It’s Donald Trump more than Kim Jong-Un who brings us a greater possibility of war.
Japan Arab Day 2017 at the Imperial Hotel in Tokyo. Guests included Prime Minister Shinzo Abe, Tokyo Governor Yuriko Koike, and Komeito leader Natsuo Yamaguchi.
Guam Governor Eddie Calvo announces, “My administration will no longer support the [military] build-up. We will not support further progress on the military realignment on Guam.”
One of the most prominent conservative lawmakers resigns from the leading opposition Democratic Party. He likely won’t be the last.
House of Representatives debate on the Conspiracy Bill begins. The controversial legislation expected to become “the main event” of this Ordinary Diet Session as the government and the opposition parties draw battle lines.
The Abe Cabinet itself is now openly endorsing and defending the Imperial Rescript on Education, in spite of the fact that both houses of the Diet denounced the document in June 1948 as a handmaiden to wartime Japanese militarism.
The decision by the Abe government to return Ambassador Yasumasa Nagamine to Seoul and Consul-General Yasuhiro Morimoto to Busan represents a total failure of Japan’s current approach to diplomatic relations with its closest neighbor, South Korea.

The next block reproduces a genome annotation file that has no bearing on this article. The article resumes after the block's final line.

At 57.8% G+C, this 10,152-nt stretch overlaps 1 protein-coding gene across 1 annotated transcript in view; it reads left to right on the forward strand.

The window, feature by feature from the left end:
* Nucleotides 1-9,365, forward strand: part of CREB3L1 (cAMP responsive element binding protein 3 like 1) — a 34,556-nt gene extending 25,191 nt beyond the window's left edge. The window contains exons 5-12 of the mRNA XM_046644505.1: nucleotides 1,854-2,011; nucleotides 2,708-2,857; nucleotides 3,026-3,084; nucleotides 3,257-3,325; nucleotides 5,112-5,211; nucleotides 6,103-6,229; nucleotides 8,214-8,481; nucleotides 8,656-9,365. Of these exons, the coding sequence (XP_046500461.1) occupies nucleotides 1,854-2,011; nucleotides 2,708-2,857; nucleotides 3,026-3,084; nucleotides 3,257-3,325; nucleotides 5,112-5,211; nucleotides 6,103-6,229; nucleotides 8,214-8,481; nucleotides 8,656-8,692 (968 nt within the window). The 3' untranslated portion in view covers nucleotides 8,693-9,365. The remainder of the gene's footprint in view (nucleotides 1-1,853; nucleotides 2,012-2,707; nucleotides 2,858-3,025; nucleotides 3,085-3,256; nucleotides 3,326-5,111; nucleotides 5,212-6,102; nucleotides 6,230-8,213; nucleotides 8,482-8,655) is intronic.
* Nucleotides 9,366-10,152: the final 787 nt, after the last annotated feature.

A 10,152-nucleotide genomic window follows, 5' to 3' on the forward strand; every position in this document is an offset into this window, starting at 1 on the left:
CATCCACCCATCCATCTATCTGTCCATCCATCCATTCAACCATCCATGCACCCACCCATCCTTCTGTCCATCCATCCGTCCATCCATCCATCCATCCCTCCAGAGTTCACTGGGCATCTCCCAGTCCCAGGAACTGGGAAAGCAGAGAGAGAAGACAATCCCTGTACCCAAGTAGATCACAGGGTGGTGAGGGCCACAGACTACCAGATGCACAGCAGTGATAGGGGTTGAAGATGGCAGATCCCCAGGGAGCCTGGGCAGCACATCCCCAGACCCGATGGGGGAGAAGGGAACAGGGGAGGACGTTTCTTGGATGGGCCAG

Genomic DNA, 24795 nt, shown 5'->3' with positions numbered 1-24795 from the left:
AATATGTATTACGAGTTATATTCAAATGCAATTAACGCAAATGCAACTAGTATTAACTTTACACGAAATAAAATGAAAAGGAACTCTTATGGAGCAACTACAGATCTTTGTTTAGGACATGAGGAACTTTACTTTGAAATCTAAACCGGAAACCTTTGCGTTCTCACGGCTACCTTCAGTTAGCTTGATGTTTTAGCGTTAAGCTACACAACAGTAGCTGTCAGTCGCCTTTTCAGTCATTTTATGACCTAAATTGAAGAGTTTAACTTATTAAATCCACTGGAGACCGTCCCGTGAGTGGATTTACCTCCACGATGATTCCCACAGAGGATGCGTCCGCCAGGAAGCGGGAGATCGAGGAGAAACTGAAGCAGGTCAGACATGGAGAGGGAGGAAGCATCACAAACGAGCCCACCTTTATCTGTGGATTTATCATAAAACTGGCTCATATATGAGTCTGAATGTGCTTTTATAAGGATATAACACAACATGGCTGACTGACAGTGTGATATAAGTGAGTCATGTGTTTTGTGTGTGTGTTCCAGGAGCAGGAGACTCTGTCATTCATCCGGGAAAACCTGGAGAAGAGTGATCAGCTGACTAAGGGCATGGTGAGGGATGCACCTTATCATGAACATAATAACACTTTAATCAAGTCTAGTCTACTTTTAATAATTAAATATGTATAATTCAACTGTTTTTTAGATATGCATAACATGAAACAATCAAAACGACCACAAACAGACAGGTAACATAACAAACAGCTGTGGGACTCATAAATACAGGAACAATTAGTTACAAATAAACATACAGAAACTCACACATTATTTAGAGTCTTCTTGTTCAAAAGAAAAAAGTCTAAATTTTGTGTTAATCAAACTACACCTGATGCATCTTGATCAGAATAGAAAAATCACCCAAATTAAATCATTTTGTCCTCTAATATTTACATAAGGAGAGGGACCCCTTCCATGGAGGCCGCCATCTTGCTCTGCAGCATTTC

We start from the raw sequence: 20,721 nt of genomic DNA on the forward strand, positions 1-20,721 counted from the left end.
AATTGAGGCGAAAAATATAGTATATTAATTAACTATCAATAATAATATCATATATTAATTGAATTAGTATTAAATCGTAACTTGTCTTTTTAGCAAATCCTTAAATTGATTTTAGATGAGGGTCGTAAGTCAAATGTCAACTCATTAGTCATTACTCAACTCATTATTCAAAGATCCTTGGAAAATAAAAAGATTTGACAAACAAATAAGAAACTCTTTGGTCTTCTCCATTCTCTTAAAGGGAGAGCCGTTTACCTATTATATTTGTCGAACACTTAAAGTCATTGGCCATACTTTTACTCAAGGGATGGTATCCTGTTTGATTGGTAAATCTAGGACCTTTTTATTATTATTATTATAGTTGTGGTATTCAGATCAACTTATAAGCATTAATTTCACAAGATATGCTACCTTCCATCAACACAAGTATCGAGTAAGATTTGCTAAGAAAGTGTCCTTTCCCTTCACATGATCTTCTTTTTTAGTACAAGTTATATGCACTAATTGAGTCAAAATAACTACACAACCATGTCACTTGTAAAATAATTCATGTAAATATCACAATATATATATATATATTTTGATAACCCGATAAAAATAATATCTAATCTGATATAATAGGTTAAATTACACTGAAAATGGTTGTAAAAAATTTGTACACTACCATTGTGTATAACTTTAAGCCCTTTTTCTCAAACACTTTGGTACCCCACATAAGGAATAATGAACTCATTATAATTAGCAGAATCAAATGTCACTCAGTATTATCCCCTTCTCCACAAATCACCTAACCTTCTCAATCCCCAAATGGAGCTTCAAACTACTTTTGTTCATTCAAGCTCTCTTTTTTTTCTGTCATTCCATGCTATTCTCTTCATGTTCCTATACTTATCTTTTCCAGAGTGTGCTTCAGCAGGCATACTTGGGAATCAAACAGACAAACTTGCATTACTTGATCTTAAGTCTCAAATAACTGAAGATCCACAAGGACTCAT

The posters are beginning to appear on the city walls and the various parties are accelerating their preparations. The Tokyo Metropolitan Assembly elections are now only three months away, and analysts are wondering just how dominant Tokyo Governor Yuriko Koike will become when the contest has concluded.
US Commerce Secretary Wilbur Ross has a stark message for those who fear that Trump administration policies could lead to a global trade war: He says that the war is already on and now the United States is prepared to join it in earnest.
Explainer for Denryoku Soren, the Federation of Electric Power Related Industry Worker’s Unions